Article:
DreamWorks SKG was founded in 1994 by three entertainment enthusiasts, Steven Spielberg, Jeffrey Katzenberg, and David Geffen (The Cornell Daily Sun). The SKG appended to the title is representative of the first letter of each of their last names. DreamWorks SKG is involved in a variety of entertainment segments such as film, music, and television. At the time of its creation, all three individuals were involved in film production. Jeffrey Katzenberg had been recently fired as a studio chairman at The Walt Disney Company, Steven Spielberg had temporarily suspended his lucrative directing career, and David Geffen was involved in film production as well as the record industry. Each of the individuals had something to offer, Spielberg with his experience in making live-action movies, Katzenberg’s animation movies, and Geffen with his music background (Reference for Business).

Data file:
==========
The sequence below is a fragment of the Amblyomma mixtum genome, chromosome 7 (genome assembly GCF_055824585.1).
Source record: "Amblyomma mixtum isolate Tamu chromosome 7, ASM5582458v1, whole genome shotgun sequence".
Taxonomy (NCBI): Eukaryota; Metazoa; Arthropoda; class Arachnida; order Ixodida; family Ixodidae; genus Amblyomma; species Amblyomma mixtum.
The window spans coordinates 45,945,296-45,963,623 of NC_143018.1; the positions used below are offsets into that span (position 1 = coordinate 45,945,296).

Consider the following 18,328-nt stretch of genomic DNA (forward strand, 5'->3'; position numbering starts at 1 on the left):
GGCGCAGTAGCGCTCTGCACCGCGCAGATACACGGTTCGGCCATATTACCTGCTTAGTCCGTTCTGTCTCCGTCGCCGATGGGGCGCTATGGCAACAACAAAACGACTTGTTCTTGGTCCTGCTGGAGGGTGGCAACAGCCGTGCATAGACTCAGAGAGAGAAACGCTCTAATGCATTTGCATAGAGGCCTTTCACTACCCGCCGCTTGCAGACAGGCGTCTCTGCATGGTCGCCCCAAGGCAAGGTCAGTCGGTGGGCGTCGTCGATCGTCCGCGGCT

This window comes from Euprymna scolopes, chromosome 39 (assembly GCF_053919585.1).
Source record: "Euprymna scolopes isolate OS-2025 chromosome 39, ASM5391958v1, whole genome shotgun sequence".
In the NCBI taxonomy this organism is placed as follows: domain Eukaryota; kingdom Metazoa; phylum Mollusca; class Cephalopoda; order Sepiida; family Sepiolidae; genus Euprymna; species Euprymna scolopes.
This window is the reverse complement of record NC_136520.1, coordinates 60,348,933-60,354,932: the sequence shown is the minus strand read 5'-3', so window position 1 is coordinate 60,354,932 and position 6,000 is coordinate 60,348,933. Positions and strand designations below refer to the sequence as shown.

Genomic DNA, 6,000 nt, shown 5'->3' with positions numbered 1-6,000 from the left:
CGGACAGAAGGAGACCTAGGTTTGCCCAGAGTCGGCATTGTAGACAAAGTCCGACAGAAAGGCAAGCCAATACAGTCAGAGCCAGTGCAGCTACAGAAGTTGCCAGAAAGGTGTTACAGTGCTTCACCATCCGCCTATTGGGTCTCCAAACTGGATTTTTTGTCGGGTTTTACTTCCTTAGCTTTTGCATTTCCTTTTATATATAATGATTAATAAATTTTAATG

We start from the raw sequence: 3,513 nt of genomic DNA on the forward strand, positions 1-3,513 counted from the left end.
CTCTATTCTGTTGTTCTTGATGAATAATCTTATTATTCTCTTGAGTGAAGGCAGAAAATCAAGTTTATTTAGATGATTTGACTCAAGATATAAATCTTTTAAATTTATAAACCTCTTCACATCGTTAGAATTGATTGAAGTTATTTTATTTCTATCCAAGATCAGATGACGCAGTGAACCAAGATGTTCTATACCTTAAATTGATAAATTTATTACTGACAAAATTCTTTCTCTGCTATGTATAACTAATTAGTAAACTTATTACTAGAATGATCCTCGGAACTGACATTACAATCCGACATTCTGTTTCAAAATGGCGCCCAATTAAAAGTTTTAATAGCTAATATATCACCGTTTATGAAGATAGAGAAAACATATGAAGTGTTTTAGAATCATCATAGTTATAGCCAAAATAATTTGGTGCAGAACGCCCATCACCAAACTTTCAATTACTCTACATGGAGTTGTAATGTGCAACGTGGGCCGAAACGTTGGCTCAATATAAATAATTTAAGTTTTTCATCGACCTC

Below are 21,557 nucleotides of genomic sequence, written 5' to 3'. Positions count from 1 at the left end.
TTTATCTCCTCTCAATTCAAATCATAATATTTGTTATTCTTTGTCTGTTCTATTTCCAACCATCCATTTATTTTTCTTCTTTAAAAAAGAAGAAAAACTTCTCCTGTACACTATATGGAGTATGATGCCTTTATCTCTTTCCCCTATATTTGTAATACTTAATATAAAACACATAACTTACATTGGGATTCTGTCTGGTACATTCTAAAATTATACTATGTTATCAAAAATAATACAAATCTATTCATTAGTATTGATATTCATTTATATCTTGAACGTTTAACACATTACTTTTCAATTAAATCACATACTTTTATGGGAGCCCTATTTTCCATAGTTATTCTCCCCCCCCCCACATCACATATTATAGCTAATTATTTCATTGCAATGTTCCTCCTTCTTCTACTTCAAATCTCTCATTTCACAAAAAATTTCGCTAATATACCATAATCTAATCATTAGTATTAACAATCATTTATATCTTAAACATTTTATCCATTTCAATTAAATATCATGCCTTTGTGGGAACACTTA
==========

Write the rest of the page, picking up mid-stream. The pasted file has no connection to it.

Financially, the company began with two billion dollars, supplemented with various high-tech partnerships. A portion of the initial money, $500 million, was contributed by a very interested Paul Allen, co-founder of Microsoft. Spielberg, Katzenberg, and Geffen also contributed roughly $33 million to the initial funds (Reference for Business).
During the first few years in business, DreamWorks success was like a roller coaster. Its first film, The Peacemaker, was released in 1997, and only reached $12 million on opening weekend. In the years to follow, DreamWorks released several more successful films such as Mouse Hunt, Deep Impact, and Antz. In an attempt to delve into other entertainment segments, DreamWorks released two television shows High Incident and Champs, which were failures. However, in 1996 DreamWorks released Spin City for ABC, which turned out to be quite successful (Reference for Business).
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By the late 90’s and early 2000’s, DreamWorks was pumping out very successful films, many earning multiple awards such as American Beauty, which received “Best Picture” at the Oscars in 1999. In 2000, DreamWorks created a new division called DreamWorks Animation, which produced animated feature films. With the release of Shrek in 2001, DreamWorks started competing head-to-head with Disney’s animated movies. In 2004, DreamWorks Animation became its own publicly traded company (Reference for Business).